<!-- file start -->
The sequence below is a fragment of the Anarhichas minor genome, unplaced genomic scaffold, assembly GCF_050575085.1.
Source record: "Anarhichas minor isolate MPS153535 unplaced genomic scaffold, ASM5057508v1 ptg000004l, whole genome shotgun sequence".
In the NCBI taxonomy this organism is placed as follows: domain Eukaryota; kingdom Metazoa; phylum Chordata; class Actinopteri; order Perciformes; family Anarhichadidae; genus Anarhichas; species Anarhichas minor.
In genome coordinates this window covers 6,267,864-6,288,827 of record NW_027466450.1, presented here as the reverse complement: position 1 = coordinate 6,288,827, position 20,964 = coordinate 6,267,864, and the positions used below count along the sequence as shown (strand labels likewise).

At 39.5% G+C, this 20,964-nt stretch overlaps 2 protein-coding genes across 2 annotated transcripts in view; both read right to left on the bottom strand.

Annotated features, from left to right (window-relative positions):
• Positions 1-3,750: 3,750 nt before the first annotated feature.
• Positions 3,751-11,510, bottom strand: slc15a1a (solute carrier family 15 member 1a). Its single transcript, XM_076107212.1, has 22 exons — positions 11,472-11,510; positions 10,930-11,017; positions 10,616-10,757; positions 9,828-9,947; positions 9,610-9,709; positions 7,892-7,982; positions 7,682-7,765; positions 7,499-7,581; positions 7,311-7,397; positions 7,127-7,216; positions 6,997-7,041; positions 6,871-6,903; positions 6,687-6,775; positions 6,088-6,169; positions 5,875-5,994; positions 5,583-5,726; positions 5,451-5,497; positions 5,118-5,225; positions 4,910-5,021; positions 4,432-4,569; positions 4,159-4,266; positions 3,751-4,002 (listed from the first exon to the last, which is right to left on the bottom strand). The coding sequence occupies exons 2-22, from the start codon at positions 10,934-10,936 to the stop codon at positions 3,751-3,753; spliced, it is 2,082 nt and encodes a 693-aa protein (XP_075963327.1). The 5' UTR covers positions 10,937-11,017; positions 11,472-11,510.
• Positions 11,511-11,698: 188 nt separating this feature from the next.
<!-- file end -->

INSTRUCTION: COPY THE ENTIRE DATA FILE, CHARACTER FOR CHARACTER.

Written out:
The sequence below is a fragment of the Anarhichas minor genome, unplaced genomic scaffold, assembly GCF_050575085.1.
Source record: "Anarhichas minor isolate MPS153535 unplaced genomic scaffold, ASM5057508v1 ptg000004l, whole genome shotgun sequence".
In the NCBI taxonomy this organism is placed as follows: domain Eukaryota; kingdom Metazoa; phylum Chordata; class Actinopteri; order Perciformes; family Anarhichadidae; genus Anarhichas; species Anarhichas minor.
In genome coordinates this window covers 6,267,864-6,288,827 of record NW_027466450.1, presented here as the reverse complement: position 1 = coordinate 6,288,827, position 20,964 = coordinate 6,267,864, and the positions used below count along the sequence as shown (strand labels likewise).

At 39.5% G+C, this 20,964-nt stretch overlaps 2 protein-coding genes across 2 annotated transcripts in view; both read right to left on the bottom strand.

Annotated features, from left to right (window-relative positions):
• Positions 1-3,750: 3,750 nt before the first annotated feature.
• Positions 3,751-11,510, bottom strand: slc15a1a (solute carrier family 15 member 1a). Its single transcript, XM_076107212.1, has 22 exons — positions 11,472-11,510; positions 10,930-11,017; positions 10,616-10,757; positions 9,828-9,947; positions 9,610-9,709; positions 7,892-7,982; positions 7,682-7,765; positions 7,499-7,581; positions 7,311-7,397; positions 7,127-7,216; positions 6,997-7,041; positions 6,871-6,903; positions 6,687-6,775; positions 6,088-6,169; positions 5,875-5,994; positions 5,583-5,726; positions 5,451-5,497; positions 5,118-5,225; positions 4,910-5,021; positions 4,432-4,569; positions 4,159-4,266; positions 3,751-4,002 (listed from the first exon to the last, which is right to left on the bottom strand). The coding sequence occupies exons 2-22, from the start codon at positions 10,934-10,936 to the stop codon at positions 3,751-3,753; spliced, it is 2,082 nt and encodes a 693-aa protein (XP_075963327.1). The 5' UTR covers positions 10,937-11,017; positions 11,472-11,510.
• Positions 11,511-11,698: 188 nt separating this feature from the next.